baking bread dough

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On the Radio 4 programme, Alissa Timoshkina described her grandmother’s nighttime baking as ‘something really magical’

Many of us will have fond memories of visiting our grandmothers as children, and being spoilt with all sorts of culinary treats.

In The Food Programme - Good Enough for Granny (BBC Radio 4, 22 July, 3.30pm) - presenter Sheila Dillon talked to guests about memories of their grandmothers’ cooking.

Alissa Timoshkina, originally from Siberia, remembered her grandmother making bread the night before so the dough could prove overnight. She would put on clean clothes and say a prayer before making the dough, and would go into the kitchen at night to check on it.

One time, Timoshkina woke up in the middle of the night and saw her grandmother getting dressed in a clean white robe and going to the kitchen, so she followed her. “There was a massive enamel casserole with the dough spilling out of it, and she was kneading the dough,” Timoshkina recalled. “I must have been three or four, so in my imagination it was like witchcraft or something really magical. I didn’t know what she was doing, but that whole scene really stuck with me forever.”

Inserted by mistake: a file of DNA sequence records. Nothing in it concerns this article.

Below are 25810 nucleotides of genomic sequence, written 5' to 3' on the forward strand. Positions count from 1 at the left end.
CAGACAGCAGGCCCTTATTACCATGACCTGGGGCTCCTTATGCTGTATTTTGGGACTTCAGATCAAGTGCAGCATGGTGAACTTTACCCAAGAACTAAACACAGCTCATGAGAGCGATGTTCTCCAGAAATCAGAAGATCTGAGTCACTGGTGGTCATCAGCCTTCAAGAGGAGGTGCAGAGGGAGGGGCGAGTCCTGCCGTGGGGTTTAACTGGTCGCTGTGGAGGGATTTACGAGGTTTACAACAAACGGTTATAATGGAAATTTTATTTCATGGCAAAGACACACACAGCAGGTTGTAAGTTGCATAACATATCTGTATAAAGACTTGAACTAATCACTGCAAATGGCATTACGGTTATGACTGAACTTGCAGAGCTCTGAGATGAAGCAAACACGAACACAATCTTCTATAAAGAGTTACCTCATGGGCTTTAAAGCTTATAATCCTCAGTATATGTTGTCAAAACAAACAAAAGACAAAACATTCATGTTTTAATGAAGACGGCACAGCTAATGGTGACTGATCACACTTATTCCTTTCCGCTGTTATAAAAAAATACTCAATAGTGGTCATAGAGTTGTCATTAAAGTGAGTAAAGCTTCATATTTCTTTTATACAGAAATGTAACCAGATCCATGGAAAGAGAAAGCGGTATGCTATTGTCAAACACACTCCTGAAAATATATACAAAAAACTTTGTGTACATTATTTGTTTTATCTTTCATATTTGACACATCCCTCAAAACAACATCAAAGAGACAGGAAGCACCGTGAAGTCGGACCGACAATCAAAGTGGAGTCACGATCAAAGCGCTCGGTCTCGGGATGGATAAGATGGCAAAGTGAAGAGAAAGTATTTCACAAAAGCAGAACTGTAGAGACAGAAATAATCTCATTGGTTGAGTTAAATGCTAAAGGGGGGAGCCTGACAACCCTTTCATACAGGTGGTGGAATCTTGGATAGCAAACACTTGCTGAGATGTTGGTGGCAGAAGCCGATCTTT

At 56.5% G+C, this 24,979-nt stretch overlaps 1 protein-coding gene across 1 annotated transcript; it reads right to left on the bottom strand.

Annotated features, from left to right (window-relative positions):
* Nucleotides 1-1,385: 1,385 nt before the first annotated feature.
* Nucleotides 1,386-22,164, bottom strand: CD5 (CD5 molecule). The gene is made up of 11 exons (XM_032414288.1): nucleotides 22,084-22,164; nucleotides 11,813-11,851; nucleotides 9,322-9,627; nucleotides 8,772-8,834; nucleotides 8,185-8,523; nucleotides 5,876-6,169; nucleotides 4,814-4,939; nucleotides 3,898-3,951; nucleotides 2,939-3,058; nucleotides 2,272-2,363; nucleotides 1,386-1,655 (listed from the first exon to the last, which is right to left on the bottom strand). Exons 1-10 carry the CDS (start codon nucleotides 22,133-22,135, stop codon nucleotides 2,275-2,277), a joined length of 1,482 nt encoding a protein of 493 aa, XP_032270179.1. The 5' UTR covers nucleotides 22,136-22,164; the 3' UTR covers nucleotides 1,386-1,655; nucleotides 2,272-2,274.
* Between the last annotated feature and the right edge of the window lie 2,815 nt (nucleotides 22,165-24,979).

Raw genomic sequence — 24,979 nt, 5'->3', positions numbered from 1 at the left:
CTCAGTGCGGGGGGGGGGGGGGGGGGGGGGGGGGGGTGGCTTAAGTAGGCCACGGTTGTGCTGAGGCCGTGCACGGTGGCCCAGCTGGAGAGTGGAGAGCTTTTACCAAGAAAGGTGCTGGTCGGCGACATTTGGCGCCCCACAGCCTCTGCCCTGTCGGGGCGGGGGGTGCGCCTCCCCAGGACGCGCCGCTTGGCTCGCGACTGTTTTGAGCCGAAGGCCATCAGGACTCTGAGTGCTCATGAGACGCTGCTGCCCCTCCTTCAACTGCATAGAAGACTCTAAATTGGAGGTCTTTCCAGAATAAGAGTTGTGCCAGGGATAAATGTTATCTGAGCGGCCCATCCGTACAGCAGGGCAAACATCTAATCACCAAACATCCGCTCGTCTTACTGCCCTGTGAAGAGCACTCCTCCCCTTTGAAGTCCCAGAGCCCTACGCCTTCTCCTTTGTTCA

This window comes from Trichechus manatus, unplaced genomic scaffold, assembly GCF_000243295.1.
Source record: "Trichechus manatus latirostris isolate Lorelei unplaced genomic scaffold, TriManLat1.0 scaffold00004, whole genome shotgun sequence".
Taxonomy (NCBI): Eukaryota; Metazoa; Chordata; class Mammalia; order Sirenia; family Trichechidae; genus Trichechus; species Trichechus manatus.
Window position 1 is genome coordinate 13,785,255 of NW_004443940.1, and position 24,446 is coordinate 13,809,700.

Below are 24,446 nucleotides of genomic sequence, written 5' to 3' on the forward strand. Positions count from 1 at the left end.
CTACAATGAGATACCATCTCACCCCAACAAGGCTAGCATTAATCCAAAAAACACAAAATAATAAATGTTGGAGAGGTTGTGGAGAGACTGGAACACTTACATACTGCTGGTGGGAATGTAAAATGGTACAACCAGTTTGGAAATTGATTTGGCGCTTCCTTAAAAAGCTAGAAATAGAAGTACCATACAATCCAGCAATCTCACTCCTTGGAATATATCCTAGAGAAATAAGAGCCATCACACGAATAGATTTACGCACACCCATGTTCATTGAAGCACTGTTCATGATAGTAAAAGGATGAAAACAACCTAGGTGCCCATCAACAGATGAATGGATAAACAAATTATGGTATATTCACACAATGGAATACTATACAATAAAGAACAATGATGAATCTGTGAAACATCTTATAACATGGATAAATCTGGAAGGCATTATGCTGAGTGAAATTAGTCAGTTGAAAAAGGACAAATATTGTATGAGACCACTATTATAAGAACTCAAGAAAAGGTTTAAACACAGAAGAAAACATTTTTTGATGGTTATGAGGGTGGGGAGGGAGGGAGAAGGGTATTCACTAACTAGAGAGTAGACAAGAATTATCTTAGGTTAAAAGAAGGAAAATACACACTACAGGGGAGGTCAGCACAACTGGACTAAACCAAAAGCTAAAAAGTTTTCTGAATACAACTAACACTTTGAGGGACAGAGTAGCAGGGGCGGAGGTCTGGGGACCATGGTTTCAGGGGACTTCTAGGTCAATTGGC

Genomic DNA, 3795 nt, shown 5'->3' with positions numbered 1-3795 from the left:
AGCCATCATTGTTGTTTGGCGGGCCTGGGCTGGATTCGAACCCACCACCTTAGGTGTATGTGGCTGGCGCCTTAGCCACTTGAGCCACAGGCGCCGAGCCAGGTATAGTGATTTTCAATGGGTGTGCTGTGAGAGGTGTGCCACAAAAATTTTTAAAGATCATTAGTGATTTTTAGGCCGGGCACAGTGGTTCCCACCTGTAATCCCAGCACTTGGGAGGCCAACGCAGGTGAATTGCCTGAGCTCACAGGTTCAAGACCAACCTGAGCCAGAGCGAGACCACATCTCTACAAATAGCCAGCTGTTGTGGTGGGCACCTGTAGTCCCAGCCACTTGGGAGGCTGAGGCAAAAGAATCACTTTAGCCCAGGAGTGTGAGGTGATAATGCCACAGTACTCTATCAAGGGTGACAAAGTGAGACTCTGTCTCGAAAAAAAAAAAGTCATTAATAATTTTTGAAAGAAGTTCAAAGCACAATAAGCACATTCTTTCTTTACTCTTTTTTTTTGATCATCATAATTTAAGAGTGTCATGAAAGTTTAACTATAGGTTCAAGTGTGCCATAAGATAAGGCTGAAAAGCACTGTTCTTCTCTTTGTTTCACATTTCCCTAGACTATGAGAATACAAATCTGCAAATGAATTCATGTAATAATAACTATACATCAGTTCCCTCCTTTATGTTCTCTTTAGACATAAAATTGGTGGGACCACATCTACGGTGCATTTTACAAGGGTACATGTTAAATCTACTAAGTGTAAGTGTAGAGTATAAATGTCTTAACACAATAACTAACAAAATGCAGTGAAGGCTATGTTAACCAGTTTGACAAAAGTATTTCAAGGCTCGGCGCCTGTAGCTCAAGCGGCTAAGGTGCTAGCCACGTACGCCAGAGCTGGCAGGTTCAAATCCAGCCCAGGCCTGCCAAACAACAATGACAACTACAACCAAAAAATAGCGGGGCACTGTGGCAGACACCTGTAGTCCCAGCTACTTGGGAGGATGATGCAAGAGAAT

Blogger Ann Store was another guest to describe her grandmother as a “force of nature” with an approach to cooking purely designed to “get food on the table”. She remembered the times her family would make the trip from Kent to Edgbaston to visit her. As soon as they arrived, the drinks trolley would come out with lapsang souchong for her parents and a glass of warm apple squash and stale Skips for her and her brothers.

An uplifting and heart-warming listen, full of delightful and moving stories.